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Trump’s work-in-progress work-visa proposal: What we do and don’t know

Source | LinkedIn : By Caroline Fairchild

A draft of an executive order issued by the Trump administration is raising questions among the thousands of immigrant STEM workers it could potentially impact.

Following through on his campaign promise to create more jobs for American workers, President Trump seeks to use the order to limit the number of immigrant employees that technology companies hire through work-visa programs. A draft of the proposal, which was leaked by Vox and can be found here, states “visa programs for foreign workers … should be administered in a manner that protects the civil rights of American workers and current lawful residents, and that prioritizes the protection of American workers — our forgotten working people — and the jobs they hold.”

The work-visa programs that Trump seeks to upend — the H-1B, L-1, E-2 and B1 programs, more specifically — are used by technology companies to fill tens of thousands of both high and lower-skill jobs annually. While it is still unclear how the order could change the way that tech giants like Apple, Google and Microsoft recruit talent, it is also creating confusion among immigrant tech workers who are not sure who the executive order would impact if implemented.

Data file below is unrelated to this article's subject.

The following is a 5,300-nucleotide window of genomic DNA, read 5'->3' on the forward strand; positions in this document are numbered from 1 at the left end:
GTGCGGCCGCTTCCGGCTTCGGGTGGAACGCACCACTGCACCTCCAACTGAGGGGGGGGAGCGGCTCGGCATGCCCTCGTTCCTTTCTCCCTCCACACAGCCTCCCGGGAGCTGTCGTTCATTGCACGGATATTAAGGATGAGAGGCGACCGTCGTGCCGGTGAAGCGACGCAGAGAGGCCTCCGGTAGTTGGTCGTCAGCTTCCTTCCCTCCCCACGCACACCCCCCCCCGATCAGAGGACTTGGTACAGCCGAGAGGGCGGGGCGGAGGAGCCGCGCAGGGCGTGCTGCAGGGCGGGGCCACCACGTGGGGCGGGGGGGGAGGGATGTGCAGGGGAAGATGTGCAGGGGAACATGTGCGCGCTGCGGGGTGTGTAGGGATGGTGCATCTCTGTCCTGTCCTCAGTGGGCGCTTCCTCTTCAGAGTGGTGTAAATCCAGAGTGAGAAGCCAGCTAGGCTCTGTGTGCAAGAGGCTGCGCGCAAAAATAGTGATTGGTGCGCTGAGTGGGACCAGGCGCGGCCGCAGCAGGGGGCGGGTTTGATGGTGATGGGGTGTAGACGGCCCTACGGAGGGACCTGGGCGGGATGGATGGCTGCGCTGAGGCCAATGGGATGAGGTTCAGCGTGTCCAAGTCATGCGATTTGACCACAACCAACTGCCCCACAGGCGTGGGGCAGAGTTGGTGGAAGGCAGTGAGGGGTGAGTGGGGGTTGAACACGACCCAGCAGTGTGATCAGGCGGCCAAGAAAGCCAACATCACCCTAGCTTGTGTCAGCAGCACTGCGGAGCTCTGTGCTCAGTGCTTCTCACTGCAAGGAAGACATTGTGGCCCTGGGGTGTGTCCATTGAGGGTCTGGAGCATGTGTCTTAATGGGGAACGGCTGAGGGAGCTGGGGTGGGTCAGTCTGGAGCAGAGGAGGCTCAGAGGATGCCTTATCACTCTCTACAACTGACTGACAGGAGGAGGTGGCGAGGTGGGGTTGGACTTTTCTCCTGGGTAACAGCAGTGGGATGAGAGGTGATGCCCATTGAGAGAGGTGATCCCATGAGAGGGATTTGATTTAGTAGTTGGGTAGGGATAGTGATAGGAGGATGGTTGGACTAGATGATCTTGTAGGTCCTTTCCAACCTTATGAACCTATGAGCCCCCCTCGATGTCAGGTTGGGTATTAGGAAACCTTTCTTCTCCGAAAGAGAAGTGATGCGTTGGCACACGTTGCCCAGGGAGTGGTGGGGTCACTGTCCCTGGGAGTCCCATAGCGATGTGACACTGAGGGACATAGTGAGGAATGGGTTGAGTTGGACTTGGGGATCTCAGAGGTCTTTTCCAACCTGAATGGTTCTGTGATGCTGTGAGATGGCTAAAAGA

Here are just a few comments we are seeing across LinkedIn questioning what the proposed order could mean:

To get a better sense of what the drafted proposal really means for tech employees and employers alike, I interviewed Daniel Costa, the director of immigration law and policy research at the Economic Policy Institute.

Edited excerpts:

Caroline Fairchild: What does this drafted executive order mean and who will it most impact?

Daniel Costa: The draft executive order – which of course has not been signed or come into effect yet – sets out a series of instructions from the president to his federal agencies, which relate mostly to nonimmigrant work-visa programs – also known as “guestworker” or temporary foreign worker programs. These are considered “nonimmigrant” because they are temporary, as opposed to permanent resident visas (aka green cards). Most of the directives are vague, while a few are specific, and one section relates to increasing transparency in temporary foreign worker programs.

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